Transportation Planning as a Tool for Migrant Integration
Transit quite literally has the power to bring people and communities together. For new Americans, who may find themselves living on the fringes and working within precarious occupations, accessible public transportation can be a key component of assisting in their integration to their communities at large. This matter applies in multiple areas: connecting suburban migrants with the resources of nearby cities, connecting different parts of the cities, and providing access to information, services, as well as community resources.
This webinar intends to analyze transit as an equity issue, and particularly the role alleviating inequitable transit can have in the assistance of integrating migrant communities. This will take into consideration language, spatial design, and case studies from large cities to smaller cities. Attendees should take away the way transit may be able to assist in their locales, in addition to areas for improvement and models of better practices. It will include information on the implications of gentrification via transit, and how these matters may be mitigated, as well as recommendations for practitioners and questions for researchers to consider, as well.
Kaite Justice is a Community Planner at Volpe National Transportation Systems Center, U.S. DOT. Before joining Volpe, Kaite was the Integrated Mobility Director at Valley Regional Transit. She has been working in transit for the past seven years. Kaite has overseen a variety of transportation initiatives from refugee job-access programs to integrated fare payment systems to developing the first transportation management association in Idaho. She serves as the transportation co-chair for the Neighbors United Refugee Collaborative of Boise. Kaite holds a bachelor's degree in International Political Economy from The College of Idaho and a master's degree from the University of Washington in Sustainable Transportation.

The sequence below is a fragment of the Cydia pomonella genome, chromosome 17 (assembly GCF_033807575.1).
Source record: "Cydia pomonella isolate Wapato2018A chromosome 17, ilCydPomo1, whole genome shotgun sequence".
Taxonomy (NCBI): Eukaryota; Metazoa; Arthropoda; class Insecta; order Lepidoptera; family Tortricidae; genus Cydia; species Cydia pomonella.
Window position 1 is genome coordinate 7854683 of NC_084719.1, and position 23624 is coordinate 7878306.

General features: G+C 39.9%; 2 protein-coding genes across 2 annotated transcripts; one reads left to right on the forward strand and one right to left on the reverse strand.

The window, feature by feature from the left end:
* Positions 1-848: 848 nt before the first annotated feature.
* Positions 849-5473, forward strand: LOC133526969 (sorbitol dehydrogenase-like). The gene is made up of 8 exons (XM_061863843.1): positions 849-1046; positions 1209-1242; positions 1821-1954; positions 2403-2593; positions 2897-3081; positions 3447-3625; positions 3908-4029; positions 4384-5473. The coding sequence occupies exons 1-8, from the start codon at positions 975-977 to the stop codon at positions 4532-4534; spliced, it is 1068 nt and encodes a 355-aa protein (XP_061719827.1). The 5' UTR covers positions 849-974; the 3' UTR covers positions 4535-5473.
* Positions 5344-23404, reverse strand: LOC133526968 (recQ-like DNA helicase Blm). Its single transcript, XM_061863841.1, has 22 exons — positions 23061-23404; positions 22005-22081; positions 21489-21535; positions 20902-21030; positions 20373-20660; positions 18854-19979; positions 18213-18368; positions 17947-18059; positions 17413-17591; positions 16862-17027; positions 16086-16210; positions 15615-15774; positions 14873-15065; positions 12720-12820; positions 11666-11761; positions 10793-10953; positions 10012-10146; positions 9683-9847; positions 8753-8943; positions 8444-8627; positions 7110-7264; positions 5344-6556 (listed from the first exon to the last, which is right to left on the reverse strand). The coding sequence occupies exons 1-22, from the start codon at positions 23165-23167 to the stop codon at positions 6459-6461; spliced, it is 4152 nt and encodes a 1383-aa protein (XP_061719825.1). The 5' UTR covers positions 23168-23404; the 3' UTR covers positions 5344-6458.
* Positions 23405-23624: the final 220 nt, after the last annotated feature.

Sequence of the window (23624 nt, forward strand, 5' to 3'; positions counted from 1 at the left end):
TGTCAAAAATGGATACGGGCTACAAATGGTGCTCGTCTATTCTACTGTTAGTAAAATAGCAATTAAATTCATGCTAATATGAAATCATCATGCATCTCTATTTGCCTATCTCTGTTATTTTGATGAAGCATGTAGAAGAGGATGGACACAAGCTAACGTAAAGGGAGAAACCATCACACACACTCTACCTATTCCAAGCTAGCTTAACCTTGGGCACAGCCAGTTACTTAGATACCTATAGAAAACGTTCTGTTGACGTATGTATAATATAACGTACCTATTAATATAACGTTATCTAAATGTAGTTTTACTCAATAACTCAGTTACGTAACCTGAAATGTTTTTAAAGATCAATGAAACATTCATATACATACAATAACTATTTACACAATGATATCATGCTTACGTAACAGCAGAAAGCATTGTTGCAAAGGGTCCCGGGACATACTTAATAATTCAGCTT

Mallory is a senior consultant with Walker Consultants, a broad-based transportation planning and design firm committed to helping people get where they want to go. She has a track record of success working with a wide range of communities—from rural Washington to downtown Atlanta—to achieve transportation visions that meet fiscal, economic, and community goals. Beyond her leadership responsibilities, Mallory leads Walker’s firmwide community engagement strategy, and is a sought-after voice in engagement and conflict resolution throughout the planning industry. Mallory’s philosophy is never to fear the contention that often arises when communities are making big and impactful planning decisions. She embraces the unexpected and wonderful things that can happen when people are passionate and the issues are challenging.